by Emma Turney
If you’re still holding on to hope that Maroon 5 will return to the days of the guitar filled, soft rock Songs About Jane, it may be time to officially give up. On November 3rd, the band released their sixth LP, the pop and R&B blend Red Pill Blues, a reference to the “Matrix” when Morpheus offers Neo a red pill that will reveal the truths about the world. This title suggested that Maroon 5 decided to follow the political trend in music recently and release a so-called “purposeful pop” album. Alas the lead singer, Adam Levine, spends 15 songs on the deluxe version summing up the theme to any pop love song ever created. However, if you let go of your preconceptions of Maroon 5, Red Pill Blues surprisingly turns out to be a collection of infectious, addicting hooks that cement in your brain no matter how hard you try to resist.
Arguably, Maroon 5 has been a true pop band since the release of Overexposed in 2012. It’s obvious that the band have become pros at creating Top 40 hits. They have a way of creating these hooks that you somehow continue to hear everywhere you go. I don’t think there’s a single person that can’t at least hum the tune to “Payphone” or “Moves Like Jagger.” Although not every song on Red Pill Blues is that big of a hit, there are a few contenders. The first track on the album, “Best 4 U,” shows their masterful hooks. The buildup to the chorus where Levine sings ‘I just want the best for you / but I’m just not the best for you’ with single syllable words that match a slower drum beat is so simple that it becomes insanely catchy. This use of punching single syllable words in the hook continues on “Girls Like You.” It’s easy to sing along to and sounds like it was manufactured for radio play.
The endless Top 40 collaborators on Red Pill Blues adds to the album’s hit making possibility. The SZA featured track, “What Lovers Do” teeters on the line of reggae and EDM. It’s an unexpected mix, but works perfectly, with two contrasting voices like those of Levine and SZA. Although, the feature from Julia Michaels is sadly not as successful and slightly disappointing. The possibilities for a duet between Levine and Michaels are limitless considering they both have insane vocal range. Their falsettos in “Help Me Out” match up perfectly, but build up to a flat chorus that has no catchy rhythm, ultimately leaving the song forgettable. The endless list of frat-boy-ready rappers featured on this album make up almost the rest of the collaborations. Future’s verse on “Cold” confirms the songs nonchalant, cool vibe. Surprisingly, the most impressive feature on the album comes from lesser known LunchMoney Lewis on “Who I Am.” The rap verse sounds seamless and purposeful instead of sounding like two separate songs like Kendrick Lamar’s feature on the Taylor Swift track “Bad Blood.”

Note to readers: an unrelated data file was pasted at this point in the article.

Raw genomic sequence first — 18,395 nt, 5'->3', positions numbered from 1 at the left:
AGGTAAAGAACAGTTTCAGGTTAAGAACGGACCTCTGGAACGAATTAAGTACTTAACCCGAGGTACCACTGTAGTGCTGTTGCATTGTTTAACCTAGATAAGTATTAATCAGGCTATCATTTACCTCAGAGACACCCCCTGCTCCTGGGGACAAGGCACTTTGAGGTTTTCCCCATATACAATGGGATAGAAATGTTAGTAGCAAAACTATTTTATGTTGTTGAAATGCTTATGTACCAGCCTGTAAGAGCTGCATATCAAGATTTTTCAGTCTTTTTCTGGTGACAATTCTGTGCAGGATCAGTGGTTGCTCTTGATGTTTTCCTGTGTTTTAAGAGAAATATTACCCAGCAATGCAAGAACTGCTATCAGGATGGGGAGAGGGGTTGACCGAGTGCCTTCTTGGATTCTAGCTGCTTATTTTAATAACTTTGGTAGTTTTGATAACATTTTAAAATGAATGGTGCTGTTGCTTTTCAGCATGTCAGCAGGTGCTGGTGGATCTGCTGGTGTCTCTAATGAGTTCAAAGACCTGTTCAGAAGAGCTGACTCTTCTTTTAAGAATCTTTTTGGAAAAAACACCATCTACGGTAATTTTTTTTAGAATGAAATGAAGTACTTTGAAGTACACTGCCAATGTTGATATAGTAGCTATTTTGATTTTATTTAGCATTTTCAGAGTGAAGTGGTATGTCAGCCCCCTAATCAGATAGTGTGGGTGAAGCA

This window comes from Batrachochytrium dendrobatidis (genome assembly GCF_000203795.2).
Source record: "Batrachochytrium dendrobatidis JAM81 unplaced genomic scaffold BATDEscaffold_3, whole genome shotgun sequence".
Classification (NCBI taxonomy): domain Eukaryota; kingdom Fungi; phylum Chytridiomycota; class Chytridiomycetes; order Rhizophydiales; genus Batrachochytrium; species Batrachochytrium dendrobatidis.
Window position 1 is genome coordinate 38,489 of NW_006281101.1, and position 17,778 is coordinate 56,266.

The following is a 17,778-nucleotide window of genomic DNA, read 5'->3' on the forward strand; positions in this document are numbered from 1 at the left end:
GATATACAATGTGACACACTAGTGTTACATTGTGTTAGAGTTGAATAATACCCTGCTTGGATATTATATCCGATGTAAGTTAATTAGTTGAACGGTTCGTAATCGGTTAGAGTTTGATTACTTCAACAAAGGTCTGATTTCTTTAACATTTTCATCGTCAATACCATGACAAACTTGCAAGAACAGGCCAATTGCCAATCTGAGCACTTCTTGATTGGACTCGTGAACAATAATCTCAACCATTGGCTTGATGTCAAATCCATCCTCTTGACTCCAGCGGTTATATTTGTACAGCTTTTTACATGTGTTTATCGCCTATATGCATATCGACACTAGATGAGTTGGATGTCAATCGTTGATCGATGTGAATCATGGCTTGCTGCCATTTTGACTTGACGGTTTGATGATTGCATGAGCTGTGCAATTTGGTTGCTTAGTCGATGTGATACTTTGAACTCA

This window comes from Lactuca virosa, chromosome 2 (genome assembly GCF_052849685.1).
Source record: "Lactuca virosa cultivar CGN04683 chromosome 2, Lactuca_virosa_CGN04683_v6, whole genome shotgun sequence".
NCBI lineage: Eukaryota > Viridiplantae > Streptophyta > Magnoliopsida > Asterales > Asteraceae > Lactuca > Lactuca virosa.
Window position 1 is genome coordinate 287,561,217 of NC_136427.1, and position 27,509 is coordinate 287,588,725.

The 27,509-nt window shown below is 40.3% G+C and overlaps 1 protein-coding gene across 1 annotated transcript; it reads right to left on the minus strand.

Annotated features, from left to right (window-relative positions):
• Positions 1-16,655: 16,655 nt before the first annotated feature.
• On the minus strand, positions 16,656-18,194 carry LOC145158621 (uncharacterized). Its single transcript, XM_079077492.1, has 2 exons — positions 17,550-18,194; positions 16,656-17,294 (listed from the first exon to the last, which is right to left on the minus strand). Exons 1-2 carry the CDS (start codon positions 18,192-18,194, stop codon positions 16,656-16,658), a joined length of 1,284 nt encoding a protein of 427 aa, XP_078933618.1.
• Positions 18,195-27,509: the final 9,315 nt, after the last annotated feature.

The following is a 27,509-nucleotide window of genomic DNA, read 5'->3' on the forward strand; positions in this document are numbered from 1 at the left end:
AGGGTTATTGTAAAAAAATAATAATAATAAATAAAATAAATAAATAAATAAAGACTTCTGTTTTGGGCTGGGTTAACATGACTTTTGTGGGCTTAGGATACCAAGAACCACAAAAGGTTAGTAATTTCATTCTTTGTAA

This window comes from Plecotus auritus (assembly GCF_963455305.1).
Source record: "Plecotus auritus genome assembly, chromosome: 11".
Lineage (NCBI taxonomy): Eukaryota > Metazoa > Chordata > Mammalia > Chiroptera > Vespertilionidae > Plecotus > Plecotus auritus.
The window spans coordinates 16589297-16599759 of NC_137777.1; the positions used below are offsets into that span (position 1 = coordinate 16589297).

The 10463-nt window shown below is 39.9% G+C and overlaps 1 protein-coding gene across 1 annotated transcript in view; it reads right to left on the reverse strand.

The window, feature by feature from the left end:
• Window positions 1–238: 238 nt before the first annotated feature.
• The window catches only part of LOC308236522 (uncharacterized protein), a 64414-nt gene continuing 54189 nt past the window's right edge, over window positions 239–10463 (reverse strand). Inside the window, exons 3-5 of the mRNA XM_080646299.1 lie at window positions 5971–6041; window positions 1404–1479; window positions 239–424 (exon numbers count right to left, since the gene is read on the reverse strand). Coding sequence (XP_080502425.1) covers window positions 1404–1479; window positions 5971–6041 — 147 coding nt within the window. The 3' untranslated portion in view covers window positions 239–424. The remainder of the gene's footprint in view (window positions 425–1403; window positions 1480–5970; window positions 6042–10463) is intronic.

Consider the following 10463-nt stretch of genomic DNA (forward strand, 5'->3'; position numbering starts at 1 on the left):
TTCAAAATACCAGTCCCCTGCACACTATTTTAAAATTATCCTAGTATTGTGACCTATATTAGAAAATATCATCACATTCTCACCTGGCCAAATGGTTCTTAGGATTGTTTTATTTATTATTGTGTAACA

Possibly the most interesting moments on Red Pill Blues come when the band focuses less on making a Top 40 hit. The electronic ballad “Denim Jacket,” which is unfortunately left as a bonus track, is reminiscent of Maroon 5’s debut album with sentimental lyrics and Levine’s signature falsetto. The closing to the album, appropriately titled “Closure,” goes on for over eleven minutes with a seven-minute jam sesh. It’s a bold move but with Maroon 5’s history of hits they can safely step out of the box sometimes.
It’s safe to say Maroon 5 have abandoned trying to stay in one genre. Through their genre bending career, Red Pill Blues turns out to be Maroon 5’s most ambiguous album to date. Although a few songs on the LP only deserve one listen and are sadly forgettable, the hits shine through and promise to be heard on the radio in the near future.
“Best 4 U”
“What Lovers Do”